A dull, clouded morning light crept into the tent after a dreamy sleep in the tent. Wayne and I stayed up half the night talking about everything from how washboards are made, to current political issues. I suspect all that jawing brought a quick, sound sleep.
This was going to be a day of lasts, and not many firsts. While Zina and Wayne finished squaring away their camping gear for the last time, I swapped my pusher and sidecar wheels. The knobby Duro had carried us the length of the divide, and was now showing some wear.
The road out of our camp, and back towards Silver City provided some morning amusement. This is apparently the place where all the trucks come “mudding”. Doesn’t seem terribly challenging to me, but I appreciate the two hard-pack tracks the left for us.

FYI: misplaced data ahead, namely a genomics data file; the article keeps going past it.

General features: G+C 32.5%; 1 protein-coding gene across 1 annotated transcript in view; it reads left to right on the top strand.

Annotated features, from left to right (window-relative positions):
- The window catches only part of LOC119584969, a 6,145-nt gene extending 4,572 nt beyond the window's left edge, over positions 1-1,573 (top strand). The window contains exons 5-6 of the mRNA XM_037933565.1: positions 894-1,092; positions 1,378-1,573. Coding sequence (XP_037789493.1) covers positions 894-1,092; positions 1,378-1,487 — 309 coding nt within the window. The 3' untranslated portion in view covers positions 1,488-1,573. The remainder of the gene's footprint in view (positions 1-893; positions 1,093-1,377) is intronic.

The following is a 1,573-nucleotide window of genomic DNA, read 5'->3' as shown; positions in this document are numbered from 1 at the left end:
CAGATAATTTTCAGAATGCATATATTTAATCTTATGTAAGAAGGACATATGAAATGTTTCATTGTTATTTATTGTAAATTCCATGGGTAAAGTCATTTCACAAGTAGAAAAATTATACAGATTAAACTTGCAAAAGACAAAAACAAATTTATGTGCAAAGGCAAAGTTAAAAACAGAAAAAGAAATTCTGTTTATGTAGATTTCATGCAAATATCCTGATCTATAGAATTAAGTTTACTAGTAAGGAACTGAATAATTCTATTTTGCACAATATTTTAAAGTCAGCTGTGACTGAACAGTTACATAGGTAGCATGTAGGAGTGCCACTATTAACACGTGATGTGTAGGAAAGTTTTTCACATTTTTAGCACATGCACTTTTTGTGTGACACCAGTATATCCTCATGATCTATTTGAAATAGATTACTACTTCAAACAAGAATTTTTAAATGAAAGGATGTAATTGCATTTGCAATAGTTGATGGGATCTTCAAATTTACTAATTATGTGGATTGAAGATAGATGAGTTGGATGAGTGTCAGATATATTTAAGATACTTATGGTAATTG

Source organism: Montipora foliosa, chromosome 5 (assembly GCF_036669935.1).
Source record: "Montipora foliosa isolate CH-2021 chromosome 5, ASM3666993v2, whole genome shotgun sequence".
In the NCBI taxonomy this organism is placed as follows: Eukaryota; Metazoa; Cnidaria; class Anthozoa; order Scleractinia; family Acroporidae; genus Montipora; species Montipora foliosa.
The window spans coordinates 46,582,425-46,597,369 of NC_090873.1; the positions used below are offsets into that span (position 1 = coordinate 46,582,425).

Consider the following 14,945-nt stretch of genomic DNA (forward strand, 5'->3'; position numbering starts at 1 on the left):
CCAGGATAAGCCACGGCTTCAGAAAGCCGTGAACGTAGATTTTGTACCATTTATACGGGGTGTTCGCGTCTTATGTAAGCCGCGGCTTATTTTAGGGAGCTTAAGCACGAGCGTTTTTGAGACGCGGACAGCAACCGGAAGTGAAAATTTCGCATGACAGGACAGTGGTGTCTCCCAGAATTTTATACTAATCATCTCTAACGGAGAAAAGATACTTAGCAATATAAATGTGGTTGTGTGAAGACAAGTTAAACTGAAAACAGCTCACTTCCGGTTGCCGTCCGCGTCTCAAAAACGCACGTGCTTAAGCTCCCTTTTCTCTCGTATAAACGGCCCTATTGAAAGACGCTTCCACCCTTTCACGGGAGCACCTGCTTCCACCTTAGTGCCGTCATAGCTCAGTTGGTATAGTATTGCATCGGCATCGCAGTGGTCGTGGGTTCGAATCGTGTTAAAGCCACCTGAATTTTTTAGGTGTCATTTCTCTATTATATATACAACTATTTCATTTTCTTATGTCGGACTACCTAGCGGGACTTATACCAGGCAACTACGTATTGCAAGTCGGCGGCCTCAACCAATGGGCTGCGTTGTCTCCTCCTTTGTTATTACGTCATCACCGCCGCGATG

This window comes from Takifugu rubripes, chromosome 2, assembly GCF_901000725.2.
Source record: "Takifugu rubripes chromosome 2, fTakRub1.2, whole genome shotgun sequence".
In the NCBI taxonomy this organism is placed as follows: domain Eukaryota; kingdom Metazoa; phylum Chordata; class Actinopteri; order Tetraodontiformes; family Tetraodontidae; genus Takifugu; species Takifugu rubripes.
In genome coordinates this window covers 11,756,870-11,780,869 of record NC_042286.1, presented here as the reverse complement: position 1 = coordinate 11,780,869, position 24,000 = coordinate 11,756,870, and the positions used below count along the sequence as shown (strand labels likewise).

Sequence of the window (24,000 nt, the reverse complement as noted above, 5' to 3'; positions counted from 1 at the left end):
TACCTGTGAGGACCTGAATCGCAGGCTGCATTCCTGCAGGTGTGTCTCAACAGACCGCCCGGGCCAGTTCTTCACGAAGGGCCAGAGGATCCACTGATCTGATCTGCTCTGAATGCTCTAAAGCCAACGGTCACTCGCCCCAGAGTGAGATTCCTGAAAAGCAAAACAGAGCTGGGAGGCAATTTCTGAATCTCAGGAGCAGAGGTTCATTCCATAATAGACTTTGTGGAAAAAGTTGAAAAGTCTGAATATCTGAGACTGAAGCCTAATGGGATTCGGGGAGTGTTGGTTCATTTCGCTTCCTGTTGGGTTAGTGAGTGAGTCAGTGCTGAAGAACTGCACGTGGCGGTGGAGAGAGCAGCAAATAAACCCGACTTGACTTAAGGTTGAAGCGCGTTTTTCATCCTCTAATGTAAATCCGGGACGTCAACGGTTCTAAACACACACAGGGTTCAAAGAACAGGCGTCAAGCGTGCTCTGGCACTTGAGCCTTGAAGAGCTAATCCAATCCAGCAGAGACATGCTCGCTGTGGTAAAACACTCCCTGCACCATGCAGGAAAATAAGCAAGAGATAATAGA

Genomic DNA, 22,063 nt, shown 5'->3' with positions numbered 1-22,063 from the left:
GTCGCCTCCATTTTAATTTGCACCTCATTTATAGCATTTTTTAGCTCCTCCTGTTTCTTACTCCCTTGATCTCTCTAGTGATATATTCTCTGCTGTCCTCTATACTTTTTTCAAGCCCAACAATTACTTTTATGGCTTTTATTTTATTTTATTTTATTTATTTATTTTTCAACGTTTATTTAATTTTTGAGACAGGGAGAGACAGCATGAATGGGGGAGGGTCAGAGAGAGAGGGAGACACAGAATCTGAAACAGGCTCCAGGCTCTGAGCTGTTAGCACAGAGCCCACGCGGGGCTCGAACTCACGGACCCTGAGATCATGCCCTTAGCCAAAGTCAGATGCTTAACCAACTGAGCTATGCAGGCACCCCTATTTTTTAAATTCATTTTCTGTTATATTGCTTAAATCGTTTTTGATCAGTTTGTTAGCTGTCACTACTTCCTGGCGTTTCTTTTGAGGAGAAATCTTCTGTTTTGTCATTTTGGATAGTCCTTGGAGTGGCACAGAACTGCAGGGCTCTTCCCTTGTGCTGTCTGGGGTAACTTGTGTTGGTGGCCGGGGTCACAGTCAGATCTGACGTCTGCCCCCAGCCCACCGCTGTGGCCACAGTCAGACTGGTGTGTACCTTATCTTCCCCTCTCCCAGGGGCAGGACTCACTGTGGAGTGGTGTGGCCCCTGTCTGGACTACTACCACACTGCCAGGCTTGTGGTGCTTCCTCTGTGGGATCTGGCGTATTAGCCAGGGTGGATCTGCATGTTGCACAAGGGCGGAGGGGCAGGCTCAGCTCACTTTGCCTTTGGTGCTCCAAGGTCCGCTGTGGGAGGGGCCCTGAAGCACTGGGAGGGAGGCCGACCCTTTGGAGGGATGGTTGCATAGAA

We rode through the erie still of Fort Banyard again on our way into Silver City for gas and breakfast.
Photo proof that 2 fully loaded DRZ’s and a Ural can fit nicely in one parking space. As long as your friends don’t want to leave before you, everything is cool!
After cruising main street without any good places to eat breakfast with the dogs, we settled on McDonalds again. Zina and Wayne got their meals almost immediately, while I waited 15 minutes for an Egg McMuffin and some burritos. Lola hovered nearby for scraps of fallen hash brown or the few egg crumbs.
We motored on the pavement out of Silver City for awhile. Frequent rolling hills slowed the Ural progress down a bit at speed, so I waved Zina and Wayne onwards.
Almost immediately after they disappeared from view, I felt the rear end get a little squirmy. I grabbed the brake and immediately started pulling off the road, knowing I had a flat. “Just have to have one more trial, don’t we?” I said to Lola while I rocked the Ural on the center stand. She gave me a blank stare, before lying down in the sidecar with a loud sigh.